I now scour the second hand shops for John Grisham and Steven Martini's books.

I'd however would gladly trade them for Papua New Guinean thrillers.

Arthur Williams

Liked your post Phil. One of the positives of living in rural PNG in the last quarter of the last century was we had no access to TV or mobile phones.

Modernity then was shortwave radio which provided information about the world beyond PNG's shores. My two favoured stations were BBC World and the ABC (the Oz service not USA).

I often thought that the expats in PNG were perhaps the most well read people on the planet as books were one of our major sources of entertainment in the normal equatorial 6-6 hours of darkness.

I too recall reading Harrer’s ‘7 Years in Tibet’ and it was one of many on my shelves at Taskul until 2007 when the termites digested it.

Just a few kilometres from Puncak Jaya, or Mt Carstensz, is one of the world’s richest gold mines and like Mt Carstensz was set among glaciers.

I read how climate change has led to an especially retreat of many of these areas ice flows with some estimating 60% have disappeared since Harrer climbed it.

He had a Dutch kiap, Albertus (Bert) Huizenga, with him on that first ever climb as well as Sydney born Russell Kippax. Worth reading the other climber Phillip Temple’s account of that climb at ‘Ascent of Carstensz Pyramid’.

They placed five flags at the summit: Austrian, Oz, Dutch, NZ and the West Papuan which may have been the ‘Morning Star’ variety.

Wikipedia has a thought provoking animated map showing the extent of the retreating and even disappearing glaciers from 1850-2003; while Plymouth University had access to satellite images confirming the trend has accelerated and over one million square metres has disappeared this century.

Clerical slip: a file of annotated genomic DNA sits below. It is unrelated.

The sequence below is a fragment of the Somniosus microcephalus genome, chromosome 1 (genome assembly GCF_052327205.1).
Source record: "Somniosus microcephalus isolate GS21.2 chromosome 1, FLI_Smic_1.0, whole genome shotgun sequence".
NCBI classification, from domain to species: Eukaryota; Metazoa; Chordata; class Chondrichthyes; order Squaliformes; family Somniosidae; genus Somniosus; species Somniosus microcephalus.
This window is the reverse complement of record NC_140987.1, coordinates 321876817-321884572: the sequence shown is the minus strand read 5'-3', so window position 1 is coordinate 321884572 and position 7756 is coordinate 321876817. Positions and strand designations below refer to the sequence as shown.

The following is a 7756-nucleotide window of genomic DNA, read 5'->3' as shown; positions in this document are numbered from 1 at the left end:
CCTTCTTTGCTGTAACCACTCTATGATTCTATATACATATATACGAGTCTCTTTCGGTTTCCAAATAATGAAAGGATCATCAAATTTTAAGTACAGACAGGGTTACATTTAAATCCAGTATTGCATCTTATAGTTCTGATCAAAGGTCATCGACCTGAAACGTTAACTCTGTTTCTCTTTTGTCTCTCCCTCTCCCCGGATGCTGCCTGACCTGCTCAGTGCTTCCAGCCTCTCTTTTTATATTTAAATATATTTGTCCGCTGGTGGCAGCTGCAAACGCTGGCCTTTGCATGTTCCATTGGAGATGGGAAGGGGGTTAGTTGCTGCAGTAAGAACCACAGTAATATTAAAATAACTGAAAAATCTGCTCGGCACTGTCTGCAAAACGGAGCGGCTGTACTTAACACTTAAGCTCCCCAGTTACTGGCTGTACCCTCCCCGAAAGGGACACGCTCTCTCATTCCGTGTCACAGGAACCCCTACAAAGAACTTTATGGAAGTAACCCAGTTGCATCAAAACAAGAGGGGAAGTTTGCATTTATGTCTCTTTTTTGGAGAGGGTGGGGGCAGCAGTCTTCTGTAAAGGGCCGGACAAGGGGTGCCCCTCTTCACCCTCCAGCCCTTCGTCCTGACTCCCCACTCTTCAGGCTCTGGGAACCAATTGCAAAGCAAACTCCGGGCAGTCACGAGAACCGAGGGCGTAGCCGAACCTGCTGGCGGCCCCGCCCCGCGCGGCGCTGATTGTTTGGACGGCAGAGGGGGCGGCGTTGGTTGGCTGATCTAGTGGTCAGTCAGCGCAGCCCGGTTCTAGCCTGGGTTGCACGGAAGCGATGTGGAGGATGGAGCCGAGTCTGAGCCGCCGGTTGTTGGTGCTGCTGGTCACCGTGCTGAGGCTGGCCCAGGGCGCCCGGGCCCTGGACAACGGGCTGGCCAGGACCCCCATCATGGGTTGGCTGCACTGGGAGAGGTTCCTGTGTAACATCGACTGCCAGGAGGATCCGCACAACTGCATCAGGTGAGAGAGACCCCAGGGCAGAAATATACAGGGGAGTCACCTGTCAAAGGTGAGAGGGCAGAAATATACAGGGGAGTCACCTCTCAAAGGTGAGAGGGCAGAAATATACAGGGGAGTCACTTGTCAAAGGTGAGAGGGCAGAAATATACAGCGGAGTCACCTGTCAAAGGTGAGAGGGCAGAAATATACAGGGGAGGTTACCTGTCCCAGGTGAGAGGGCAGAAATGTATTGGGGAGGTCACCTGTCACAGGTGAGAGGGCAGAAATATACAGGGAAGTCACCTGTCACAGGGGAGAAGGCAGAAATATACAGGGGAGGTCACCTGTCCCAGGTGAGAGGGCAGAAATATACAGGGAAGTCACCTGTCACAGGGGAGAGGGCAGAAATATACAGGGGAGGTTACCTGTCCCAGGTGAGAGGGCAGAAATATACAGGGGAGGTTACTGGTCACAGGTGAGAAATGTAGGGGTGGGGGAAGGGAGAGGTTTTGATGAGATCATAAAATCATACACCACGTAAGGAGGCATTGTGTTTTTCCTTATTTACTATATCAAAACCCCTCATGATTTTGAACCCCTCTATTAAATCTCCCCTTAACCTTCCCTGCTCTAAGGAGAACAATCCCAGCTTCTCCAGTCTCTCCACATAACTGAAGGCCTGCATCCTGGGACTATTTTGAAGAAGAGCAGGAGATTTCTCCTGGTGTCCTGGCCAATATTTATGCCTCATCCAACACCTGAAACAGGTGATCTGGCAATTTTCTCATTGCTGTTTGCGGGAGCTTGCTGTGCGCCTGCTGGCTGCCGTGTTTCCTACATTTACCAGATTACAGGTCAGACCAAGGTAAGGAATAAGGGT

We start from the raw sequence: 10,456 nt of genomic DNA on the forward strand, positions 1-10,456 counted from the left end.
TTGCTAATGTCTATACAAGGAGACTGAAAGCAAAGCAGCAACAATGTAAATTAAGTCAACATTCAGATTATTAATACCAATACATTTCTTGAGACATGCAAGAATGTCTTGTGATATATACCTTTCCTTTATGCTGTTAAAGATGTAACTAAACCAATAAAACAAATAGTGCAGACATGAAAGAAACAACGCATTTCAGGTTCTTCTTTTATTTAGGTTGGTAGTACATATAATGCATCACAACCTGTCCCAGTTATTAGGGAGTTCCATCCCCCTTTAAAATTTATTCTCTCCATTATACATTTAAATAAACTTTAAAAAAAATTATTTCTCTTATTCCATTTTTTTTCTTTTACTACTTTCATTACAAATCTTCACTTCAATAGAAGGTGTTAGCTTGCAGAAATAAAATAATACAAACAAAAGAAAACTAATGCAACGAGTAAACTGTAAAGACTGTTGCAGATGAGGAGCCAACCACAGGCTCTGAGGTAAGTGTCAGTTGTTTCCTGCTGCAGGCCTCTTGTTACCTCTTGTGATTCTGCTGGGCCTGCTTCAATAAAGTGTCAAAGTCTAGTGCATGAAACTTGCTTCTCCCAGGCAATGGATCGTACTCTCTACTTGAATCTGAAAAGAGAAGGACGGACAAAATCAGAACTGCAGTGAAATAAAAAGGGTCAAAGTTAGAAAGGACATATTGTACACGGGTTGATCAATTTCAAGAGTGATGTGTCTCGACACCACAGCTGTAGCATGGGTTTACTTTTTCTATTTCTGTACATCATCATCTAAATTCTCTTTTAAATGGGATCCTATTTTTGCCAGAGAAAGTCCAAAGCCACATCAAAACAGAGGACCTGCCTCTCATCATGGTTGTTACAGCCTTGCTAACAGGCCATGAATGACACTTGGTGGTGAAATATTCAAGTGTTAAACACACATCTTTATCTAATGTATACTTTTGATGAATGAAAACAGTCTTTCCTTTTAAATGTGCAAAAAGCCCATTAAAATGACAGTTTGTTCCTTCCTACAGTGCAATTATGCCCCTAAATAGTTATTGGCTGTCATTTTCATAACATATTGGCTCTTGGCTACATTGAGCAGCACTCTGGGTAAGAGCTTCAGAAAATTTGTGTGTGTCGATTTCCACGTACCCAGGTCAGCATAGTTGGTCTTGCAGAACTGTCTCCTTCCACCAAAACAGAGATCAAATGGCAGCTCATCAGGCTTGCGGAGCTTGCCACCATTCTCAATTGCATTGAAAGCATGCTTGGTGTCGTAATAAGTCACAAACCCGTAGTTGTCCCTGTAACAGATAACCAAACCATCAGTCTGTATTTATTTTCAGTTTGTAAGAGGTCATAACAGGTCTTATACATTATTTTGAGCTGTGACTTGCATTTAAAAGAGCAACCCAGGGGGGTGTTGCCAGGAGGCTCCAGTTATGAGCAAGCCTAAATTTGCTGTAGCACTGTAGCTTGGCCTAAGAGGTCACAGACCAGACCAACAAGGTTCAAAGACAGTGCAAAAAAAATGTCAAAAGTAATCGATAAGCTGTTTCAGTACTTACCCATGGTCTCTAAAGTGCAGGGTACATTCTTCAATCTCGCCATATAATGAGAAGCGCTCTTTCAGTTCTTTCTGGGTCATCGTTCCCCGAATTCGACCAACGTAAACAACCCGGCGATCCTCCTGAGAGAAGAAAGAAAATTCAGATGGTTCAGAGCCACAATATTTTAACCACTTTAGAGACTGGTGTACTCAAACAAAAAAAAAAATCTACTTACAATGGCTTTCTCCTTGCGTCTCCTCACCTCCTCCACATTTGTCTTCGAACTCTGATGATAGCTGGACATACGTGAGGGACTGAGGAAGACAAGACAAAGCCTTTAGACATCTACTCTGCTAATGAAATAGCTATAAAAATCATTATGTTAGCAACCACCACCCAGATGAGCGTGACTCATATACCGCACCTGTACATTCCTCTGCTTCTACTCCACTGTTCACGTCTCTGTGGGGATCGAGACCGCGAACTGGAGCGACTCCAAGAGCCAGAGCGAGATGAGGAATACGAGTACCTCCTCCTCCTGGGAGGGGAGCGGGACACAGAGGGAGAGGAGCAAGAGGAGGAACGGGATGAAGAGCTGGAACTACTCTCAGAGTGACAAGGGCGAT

Some years ago I saw pictures of early Dutch expats skiing on slopes now miles from any ice.

Old Gulf Province hands will recall the Dutchman Adrian, nicknamed ‘Papa', telling how when he was national serviceman he abandoned his aircraft by parachute when the Dutch were still fighting in their old colony.

"I didn’t steal the plane. It’s out there somewhere!” he exclaimed one day to me as he sat with his stubbies in my home in Baimuru where we were exchanging books, which was our usual Sunday morning event.

After lights outs if you glanced towards his nearby home you’d see him, shirtless as ever, sitting on the verandah reading a novel by the light of a hurricane lamp.

I have recently downsized from a four bed maisonette to a 1½ bedroom flat. In the corridor are ten still unopened small cartons of my ‘best’ books that I couldn’t bear to part with.

I am still waiting to put up some shelves in my so-called office that will allow me to see again my personal little library of old friends.

As you said, Phil, it is quite a thrill to open one after perhaps many years and once again enjoy its contents. Sadly I think only one of my seven daughters shares my love of books.

Neil Gaiman wrote: "Google can bring you 100,000 answers. A librarian can bring you the right one!"